Rust scored his second goal of the series — and third point in as many games — to open the scoring on Friday night, giving the Penguins a 1-0 lead over the Lighting at Consol.

After scoring just 11 points during the regular season, Rust — in just his second season at the NHL level — now has seven points in 16 playoff games, and has emerged as a vital bottom-six contributor in the process.

Chris Kunitz and Evgeni Malkin notched assists on Rust’s goal, which came early in the second period. The Pens out-shot the Bolts 8-5 in the first period, but were unable to get one past Andrei Vasilevskiy.

Oh, and speaking of Kunitz, he’s also produced extremely well in this series — he now has six points in his last five games.

Shock of Lightning: Stamkos will play

Steven Stamkos
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He’s in.

As if Game 7 of the Eastern Conference Final couldn’t get any more dramatic, it has — Tampa Bay captain Steve Stamkos, who hasn’t played since Mar. 31, will make his playoff debut against the Penguins tonight.

Stamkos underwent vascular surgery in early April to correct a blood clotting issue, and has remained on blood thinners ever since. While there’s been no confirmation he’s off medication, he did tell Sportsnet he’d be able to return to the lineup once he was.

More:

Stamkos reiterated that he’s still on the same prescription of blood thinners he was given earlier this month. He takes a 12-hour dosage, twice a day, and it has been suggested to him that once he is cleared to stop taking the medication, Stamkos conceivably could return to the Lightning lineup almost immediately.

That’s why I’m trying to stay in shape,” he said.

Per NHL.com, Stamkos took the warmup and participated in line rushes centering Ondrej Palat and Ryan Callahan.

It’s been exactly eight weeks since Stamkos played his last game. At the time of his diagnosis, the Lightning said his timetable for recovery was 1-3 months.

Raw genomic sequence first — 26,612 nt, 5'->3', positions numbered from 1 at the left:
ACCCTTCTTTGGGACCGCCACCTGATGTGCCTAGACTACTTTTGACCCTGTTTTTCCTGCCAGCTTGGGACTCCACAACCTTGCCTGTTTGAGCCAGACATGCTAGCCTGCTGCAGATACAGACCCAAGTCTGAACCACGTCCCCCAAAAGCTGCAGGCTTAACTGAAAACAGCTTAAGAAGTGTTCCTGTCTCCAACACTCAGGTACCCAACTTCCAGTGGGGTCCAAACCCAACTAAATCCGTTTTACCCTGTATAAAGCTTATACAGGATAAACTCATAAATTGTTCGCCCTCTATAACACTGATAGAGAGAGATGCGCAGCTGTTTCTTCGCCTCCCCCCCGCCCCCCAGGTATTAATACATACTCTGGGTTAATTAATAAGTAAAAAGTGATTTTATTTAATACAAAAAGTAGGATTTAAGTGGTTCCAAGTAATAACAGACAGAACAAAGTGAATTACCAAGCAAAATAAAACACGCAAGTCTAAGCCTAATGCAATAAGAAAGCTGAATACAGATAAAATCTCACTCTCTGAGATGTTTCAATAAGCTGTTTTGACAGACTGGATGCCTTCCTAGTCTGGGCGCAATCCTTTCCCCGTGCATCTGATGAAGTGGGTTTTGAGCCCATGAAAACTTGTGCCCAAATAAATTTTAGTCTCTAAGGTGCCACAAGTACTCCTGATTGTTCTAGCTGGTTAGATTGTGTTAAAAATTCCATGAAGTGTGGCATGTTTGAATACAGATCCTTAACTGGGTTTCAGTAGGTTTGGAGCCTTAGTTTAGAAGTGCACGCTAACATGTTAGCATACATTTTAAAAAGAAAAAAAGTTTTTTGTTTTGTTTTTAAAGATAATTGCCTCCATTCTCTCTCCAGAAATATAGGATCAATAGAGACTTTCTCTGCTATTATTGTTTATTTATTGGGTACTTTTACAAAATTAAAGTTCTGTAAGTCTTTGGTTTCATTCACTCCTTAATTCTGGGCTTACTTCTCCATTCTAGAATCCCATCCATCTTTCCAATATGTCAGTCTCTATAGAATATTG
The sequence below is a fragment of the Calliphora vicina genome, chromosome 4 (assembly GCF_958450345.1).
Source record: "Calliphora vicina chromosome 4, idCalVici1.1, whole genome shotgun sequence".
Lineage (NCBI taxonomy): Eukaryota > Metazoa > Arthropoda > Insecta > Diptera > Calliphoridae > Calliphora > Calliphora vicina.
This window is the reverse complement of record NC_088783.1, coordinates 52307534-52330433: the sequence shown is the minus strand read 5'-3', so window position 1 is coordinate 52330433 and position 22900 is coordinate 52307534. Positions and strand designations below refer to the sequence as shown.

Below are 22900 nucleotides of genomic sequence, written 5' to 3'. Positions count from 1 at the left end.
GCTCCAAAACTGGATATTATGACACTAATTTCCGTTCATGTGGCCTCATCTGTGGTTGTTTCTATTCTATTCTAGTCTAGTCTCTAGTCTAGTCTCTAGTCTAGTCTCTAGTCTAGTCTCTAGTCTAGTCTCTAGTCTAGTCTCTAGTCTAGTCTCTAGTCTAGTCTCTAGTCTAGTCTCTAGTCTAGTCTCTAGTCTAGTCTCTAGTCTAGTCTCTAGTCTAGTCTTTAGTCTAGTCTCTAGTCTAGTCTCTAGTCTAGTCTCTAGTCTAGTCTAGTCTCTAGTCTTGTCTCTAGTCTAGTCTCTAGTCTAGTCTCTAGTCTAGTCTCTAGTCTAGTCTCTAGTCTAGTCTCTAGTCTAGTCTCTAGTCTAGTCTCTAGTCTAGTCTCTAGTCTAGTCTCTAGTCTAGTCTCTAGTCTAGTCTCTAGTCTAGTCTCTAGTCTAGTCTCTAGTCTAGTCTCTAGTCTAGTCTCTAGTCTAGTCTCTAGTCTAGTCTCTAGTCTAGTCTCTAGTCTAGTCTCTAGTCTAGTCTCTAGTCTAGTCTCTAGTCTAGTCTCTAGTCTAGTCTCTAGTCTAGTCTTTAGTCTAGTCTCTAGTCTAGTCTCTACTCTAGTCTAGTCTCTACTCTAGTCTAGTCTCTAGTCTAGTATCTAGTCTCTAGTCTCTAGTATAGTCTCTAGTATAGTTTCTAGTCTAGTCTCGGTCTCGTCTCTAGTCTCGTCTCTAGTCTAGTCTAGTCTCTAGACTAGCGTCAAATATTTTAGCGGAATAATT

To say his return will be a boost is a major understatement. Aside from the emotional factor, Stamkos led the Bolts in goals this year, with 36, and would presumably spark a power play that’s gone just 2-for-12 in the series.

 

Drama builds as Stamkos takes Game 7 warmup

NEWARK, NJ - FEBRUARY 26:  Steven Stamkos #91 of the Tampa Bay Lightning skates against the New Jersey Devils at the Prudential Center on February 26, 2016 in Newark, New Jersey. The Lightning shutout the Devils 4-0.  (Photo by Bruce Bennett/Getty Images)
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Steve Stamkos took the team bus to tonight’s Eastern Conference Game 7 in Pittsburgh. As TVA noted, it was the first time he’s arrived early for a game in these playoffs.

In his pregame presser, Bolts head coach Jon Cooper refused to answer any questions about Stamkos’ availability.

And then Stamkos took the warmup.

As such, the drama surrounding Tampa Bay’s captain has reached an all-time high. Stamkos, who’s been out of the lineup since early April due to blood clots, looks as though he’s on the verge of an emotional comeback as the Lightning try to win an ECF Game 7 — on the road — for a second consecutive season.

“If Stamkos is in the lineup, it’s our best foot forward,” Cooper said. “If he’s not in the lineup, it’s because he wasn’t eligible to play.”

No word if No. 91 is still on the blood thinning medication he’s been taking since undergoing vascular surgery on Apr. 4.

Stay tuned…